Four hours after the Senate Judiciary Committee began a hearing on the wisdom of limiting the impact of “mandatory minimum” sentences in criminal cases, the folks at the Sentencing Project, a nonpartisan advocacy group, issued a report titled “Life Goes On” about the pervasive use of life-without-parole sentences around the nation. “The number of prisoners serving life sentences continues to grow,” the authors wrote in their summary, “even while serious, violent crime has been declining for the past 20 years and little public safety benefit has been demonstrated to correlate with increasingly lengthy sentences.”
The details of the report are stunning: As of 2012, there were 159,520 people serving life sentences, an 11.8 percent percent rise since 2008. One of every nine individuals in prison is serving a life sentence. The population of prisoners serving life without parole (LWOP) has risen more sharply than those with the possibility of parole: there has been a 22.2 percent percent increase in LWOP since just 2008, an increase from 40,174 inmates to 49,081. Approximately 10,000 lifers have been convicted of nonviolent offenses. Nearly half of lifers are African American and 1 in 6 are Latino. More than 10,000 life-sentenced inmates have been convicted of crimes that occurred before they turned 18 and nearly 1 in 4 of them were sentenced to LWOP. More than 5,300 (3.4percent percent) of the life-sentenced inmates are female.
As with just about everything else about America’s criminal justice systems the racial disparity is jaw-dropping. “Nationally,” the report tells us, “almost half (47.2 percent ) of life-sentenced inmates are African American, though the black population of lifers reaches much higher in states such as Maryland (77.4 percent), Georgia (72.0 percent), and Mississippi (71.5 percent). In the federal system, 62.3 percent of the life-sentenced population is African American. Non-whites constitute nearly two-thirds of the total population serving life sentences.” But the unequal justice is not limited to the race or ethnicity of offenders. It also matters a great deal where you committed the crime. From the report:
Though LWOP is available in nearly every state, 11 such prisoners are disproportionately represented in Florida, Pennsylvania, Louisiana, California, and Michigan. Combined, these five states account for over half (57.7percent) of all LWOP sentences nationwide. In seven states—Alabama, California, Massachusetts, Nevada, New York, Utah, and Washington—more than 15percent of the prison population is sentenced to life. Additionally, in 22 states and the federal government, at least 35percent of the lifer population is ineligible for parole.
If the Sentencing Report paper reminds us of the immediate need for essential reform—which is why Senator Patrick Leahy (D-Vt) and other federal lawmakers finally are beginning to stir—the reaction to those statistics by and among conservatives creates reasonable hope that the reform may actually come. For example, citing a Rand Institute study that “found mandatory minimums for nearly all drug offenders are not cost-effective,” Marc Levin, of the Texas Public Policy Foundation, told lawmakers at Tuesday’s hearing that Congress and the courts (and prosecutors and prison officials) have simply gone too far in reaction to generations-old perceptions about crime:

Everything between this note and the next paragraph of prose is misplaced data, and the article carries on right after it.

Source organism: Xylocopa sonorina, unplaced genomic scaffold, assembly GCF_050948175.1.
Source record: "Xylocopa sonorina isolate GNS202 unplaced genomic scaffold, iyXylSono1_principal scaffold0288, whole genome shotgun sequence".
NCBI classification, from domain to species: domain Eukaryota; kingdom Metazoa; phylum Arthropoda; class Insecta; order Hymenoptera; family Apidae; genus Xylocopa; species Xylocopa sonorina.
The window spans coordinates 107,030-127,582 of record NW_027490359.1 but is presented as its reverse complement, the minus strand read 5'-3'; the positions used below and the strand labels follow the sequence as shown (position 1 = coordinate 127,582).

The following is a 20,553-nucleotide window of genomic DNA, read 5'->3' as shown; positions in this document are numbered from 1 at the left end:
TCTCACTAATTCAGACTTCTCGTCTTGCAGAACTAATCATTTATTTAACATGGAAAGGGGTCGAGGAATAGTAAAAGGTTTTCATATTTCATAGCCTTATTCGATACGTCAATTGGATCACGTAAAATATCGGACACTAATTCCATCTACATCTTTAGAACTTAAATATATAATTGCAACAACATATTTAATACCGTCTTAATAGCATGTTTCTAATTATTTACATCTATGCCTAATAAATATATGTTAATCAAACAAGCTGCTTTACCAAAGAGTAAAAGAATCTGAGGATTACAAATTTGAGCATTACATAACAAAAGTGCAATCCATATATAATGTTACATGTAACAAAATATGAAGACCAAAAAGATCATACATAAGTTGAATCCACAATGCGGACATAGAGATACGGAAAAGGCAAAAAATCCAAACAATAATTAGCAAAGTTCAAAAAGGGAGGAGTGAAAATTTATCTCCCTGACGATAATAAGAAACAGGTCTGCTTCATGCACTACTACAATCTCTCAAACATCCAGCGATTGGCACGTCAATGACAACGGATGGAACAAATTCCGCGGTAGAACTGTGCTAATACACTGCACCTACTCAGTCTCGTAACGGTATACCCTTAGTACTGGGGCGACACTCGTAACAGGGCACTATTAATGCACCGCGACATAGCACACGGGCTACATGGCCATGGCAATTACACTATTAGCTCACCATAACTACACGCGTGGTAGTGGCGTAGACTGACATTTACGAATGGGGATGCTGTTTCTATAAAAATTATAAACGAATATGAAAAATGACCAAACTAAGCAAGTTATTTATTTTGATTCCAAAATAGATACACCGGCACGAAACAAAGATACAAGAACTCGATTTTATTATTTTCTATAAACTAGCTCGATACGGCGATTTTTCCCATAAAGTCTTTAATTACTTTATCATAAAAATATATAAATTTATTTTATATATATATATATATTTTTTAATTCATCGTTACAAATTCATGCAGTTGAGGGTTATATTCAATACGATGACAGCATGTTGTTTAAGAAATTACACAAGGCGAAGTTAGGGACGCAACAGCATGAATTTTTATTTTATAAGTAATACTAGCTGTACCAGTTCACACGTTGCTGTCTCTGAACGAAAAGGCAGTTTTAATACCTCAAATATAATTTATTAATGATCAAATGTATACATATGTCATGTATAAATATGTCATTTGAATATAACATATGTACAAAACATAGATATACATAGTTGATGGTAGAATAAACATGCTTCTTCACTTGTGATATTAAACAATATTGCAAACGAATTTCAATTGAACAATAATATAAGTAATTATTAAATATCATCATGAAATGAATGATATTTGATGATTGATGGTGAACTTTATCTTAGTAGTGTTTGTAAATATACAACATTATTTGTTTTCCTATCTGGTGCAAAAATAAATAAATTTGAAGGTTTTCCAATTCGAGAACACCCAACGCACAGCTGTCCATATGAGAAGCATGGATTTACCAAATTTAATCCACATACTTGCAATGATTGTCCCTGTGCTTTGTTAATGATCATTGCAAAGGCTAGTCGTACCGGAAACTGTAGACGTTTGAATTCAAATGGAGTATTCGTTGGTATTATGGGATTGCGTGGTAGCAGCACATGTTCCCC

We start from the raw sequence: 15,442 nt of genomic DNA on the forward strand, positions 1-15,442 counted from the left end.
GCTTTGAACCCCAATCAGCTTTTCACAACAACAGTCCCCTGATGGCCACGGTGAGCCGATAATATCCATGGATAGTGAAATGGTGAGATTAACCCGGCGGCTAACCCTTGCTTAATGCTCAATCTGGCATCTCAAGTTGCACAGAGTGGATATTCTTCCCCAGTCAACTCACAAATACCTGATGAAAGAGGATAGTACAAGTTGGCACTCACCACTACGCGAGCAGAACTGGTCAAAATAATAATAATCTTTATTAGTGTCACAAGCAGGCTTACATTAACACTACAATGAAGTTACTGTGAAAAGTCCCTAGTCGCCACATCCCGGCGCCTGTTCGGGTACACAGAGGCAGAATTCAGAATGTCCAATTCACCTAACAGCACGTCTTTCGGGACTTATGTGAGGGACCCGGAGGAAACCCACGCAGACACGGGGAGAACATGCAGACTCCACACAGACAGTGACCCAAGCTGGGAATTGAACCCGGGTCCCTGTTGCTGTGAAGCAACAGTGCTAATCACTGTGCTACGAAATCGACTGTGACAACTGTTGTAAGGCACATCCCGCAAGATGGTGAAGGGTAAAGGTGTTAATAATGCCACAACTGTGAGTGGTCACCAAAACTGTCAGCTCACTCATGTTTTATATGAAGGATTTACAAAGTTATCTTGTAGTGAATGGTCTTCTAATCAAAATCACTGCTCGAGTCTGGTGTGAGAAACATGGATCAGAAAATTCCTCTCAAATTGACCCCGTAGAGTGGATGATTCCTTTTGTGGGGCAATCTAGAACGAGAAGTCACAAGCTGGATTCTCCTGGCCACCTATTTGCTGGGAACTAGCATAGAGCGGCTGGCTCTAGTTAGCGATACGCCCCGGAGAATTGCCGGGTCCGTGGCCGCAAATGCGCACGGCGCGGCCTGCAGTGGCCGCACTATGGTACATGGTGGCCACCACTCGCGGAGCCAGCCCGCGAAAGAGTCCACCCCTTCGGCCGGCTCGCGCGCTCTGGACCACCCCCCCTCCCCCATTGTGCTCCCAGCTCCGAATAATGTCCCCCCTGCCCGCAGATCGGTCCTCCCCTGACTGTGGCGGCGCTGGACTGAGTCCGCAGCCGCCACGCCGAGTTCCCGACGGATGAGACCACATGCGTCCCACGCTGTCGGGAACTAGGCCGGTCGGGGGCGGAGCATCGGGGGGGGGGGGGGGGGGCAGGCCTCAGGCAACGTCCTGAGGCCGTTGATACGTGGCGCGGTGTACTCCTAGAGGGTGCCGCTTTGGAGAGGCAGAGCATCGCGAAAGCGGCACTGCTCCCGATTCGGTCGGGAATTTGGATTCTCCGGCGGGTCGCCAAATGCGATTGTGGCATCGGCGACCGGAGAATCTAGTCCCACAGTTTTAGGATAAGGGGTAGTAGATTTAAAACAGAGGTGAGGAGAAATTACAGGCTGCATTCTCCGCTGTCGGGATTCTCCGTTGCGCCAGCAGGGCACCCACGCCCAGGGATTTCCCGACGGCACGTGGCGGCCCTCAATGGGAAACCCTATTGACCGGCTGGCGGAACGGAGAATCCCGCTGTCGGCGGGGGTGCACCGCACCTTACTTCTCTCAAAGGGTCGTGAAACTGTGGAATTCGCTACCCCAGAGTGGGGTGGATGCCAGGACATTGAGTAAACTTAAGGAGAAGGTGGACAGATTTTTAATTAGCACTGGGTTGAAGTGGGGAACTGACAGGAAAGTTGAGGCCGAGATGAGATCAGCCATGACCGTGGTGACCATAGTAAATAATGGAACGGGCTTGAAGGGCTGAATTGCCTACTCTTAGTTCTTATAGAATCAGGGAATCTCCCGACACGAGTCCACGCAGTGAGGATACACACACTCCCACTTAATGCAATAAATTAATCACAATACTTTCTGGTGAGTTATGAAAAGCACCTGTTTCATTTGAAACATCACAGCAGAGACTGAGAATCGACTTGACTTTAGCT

As crime began increasing in the 1970s, Americans and particularly conservatives were correct to react against the attitudes and policies that stemmed from the 1960s, which included an “if it feels good, do it” mentality and a tendency to emphasize purported societal causes of crime while disregarding the fundamental individual responsibility for crime. In the ensuing couple of decades, a six-fold increase in incarceration occurred, some of which was necessary to ensure violent and dangerous offenders were kept off the streets.
However, the pendulum shift while necessary went a bit too far, sweeping too many nonviolent, low-risk offenders into prison for long terms while at the same time recent years have yielded new research and techniques on everything from drug courts to actuarial risk assessments to electronic monitoring to pharmacological interventions to treat heroin addiction.
Inimai Chettiar, the Director of the Justice Program at the Brennan Center, agrees, emphasizing one particular kind of “mandatory minimum” that amounts to a “maximum” in many states. “The overuse of life without parole sentences adds to the country’s mass incarceration problem,” she told me Thursday. “Punishment by its very definition should include some sense of proportionality to the crime committed. Life sentences for violent crimes often do not make sense. These types of sentences are one of the reasons we have so many elderly prisoners. Older prisoners pose little safety risk, yet are very costly to house.”
The authors of the Sentencing Report study also emphasized the role of life sentences in the calculus of mandatory minimums. “Lifers continue to be largely excluded from the discussion of sentencing reform,” they conclude. This is a terrible mistake. In many cases the most egregious cases of injustice—and the most costly to taxpayers—involve prisoners serving life sentences without parole. Indeed, consider the sad story of Herman Wallace, a 68-year-old man long ago convicted of murder and sentenced to life without parole. Wallace now has cancer and the case against him, which was deplorable to begin with, has fallen apart at virtually every level. Yet his claim for relief has been pending in federal court for two years.
There is no reason why the taxpayers of Louisiana should be paying to keep this sick old man in prison for a crime he likely did not commit. If Levin and the folks at the Sentencing Project can agree on that there is no reason why Congress can’t either.
The views expressed are the author’s own and not those of the Brennan Center for Justice.